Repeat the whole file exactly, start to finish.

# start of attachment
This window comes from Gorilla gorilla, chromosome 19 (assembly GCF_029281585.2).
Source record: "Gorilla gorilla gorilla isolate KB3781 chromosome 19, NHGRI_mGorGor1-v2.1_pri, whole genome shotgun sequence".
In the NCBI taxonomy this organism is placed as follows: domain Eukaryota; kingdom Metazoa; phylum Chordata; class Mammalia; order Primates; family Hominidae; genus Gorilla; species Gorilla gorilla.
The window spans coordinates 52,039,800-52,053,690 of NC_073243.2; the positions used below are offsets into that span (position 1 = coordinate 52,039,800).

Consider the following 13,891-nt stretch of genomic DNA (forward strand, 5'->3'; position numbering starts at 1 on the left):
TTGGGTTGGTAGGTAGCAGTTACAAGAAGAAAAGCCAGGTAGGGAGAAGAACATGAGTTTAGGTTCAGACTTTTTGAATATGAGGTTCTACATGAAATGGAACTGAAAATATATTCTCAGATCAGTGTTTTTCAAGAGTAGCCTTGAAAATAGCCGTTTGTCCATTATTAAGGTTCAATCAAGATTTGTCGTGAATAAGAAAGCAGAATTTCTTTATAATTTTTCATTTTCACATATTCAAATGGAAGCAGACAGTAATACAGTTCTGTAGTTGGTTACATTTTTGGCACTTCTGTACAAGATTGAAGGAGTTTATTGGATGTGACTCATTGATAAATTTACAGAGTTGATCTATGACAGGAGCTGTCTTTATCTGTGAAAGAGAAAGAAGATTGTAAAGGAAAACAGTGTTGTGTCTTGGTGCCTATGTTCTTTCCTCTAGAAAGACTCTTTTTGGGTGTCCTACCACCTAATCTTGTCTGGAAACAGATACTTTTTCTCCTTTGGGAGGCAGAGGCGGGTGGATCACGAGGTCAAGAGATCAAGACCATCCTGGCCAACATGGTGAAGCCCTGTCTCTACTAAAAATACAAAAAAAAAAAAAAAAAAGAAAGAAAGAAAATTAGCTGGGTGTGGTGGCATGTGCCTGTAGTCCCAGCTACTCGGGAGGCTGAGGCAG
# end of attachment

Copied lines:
This window comes from Gorilla gorilla, chromosome 19 (assembly GCF_029281585.2).
Source record: "Gorilla gorilla gorilla isolate KB3781 chromosome 19, NHGRI_mGorGor1-v2.1_pri, whole genome shotgun sequence".
In the NCBI taxonomy this organism is placed as follows: domain Eukaryota; kingdom Metazoa; phylum Chordata; class Mammalia; order Primates; family Hominidae; genus Gorilla; species Gorilla gorilla.
The window spans coordinates 52,039,800-52,053,690 of NC_073243.2; the positions used below are offsets into that span (position 1 = coordinate 52,039,800).

Consider the following 13,891-nt stretch of genomic DNA (forward strand, 5'->3'; position numbering starts at 1 on the left):
TTGGGTTGGTAGGTAGCAGTTACAAGAAGAAAAGCCAGGTAGGGAGAAGAACATGAGTTTAGGTTCAGACTTTTTGAATATGAGGTTCTACATGAAATGGAACTGAAAATATATTCTCAGATCAGTGTTTTTCAAGAGTAGCCTTGAAAATAGCCGTTTGTCCATTATTAAGGTTCAATCAAGATTTGTCGTGAATAAGAAAGCAGAATTTCTTTATAATTTTTCATTTTCACATATTCAAATGGAAGCAGACAGTAATACAGTTCTGTAGTTGGTTACATTTTTGGCACTTCTGTACAAGATTGAAGGAGTTTATTGGATGTGACTCATTGATAAATTTACAGAGTTGATCTATGACAGGAGCTGTCTTTATCTGTGAAAGAGAAAGAAGATTGTAAAGGAAAACAGTGTTGTGTCTTGGTGCCTATGTTCTTTCCTCTAGAAAGACTCTTTTTGGGTGTCCTACCACCTAATCTTGTCTGGAAACAGATACTTTTTCTCCTTTGGGAGGCAGAGGCGGGTGGATCACGAGGTCAAGAGATCAAGACCATCCTGGCCAACATGGTGAAGCCCTGTCTCTACTAAAAATACAAAAAAAAAAAAAAAAAAGAAAGAAAGAAAATTAGCTGGGTGTGGTGGCATGTGCCTGTAGTCCCAGCTACTCGGGAGGCTGAGGCAG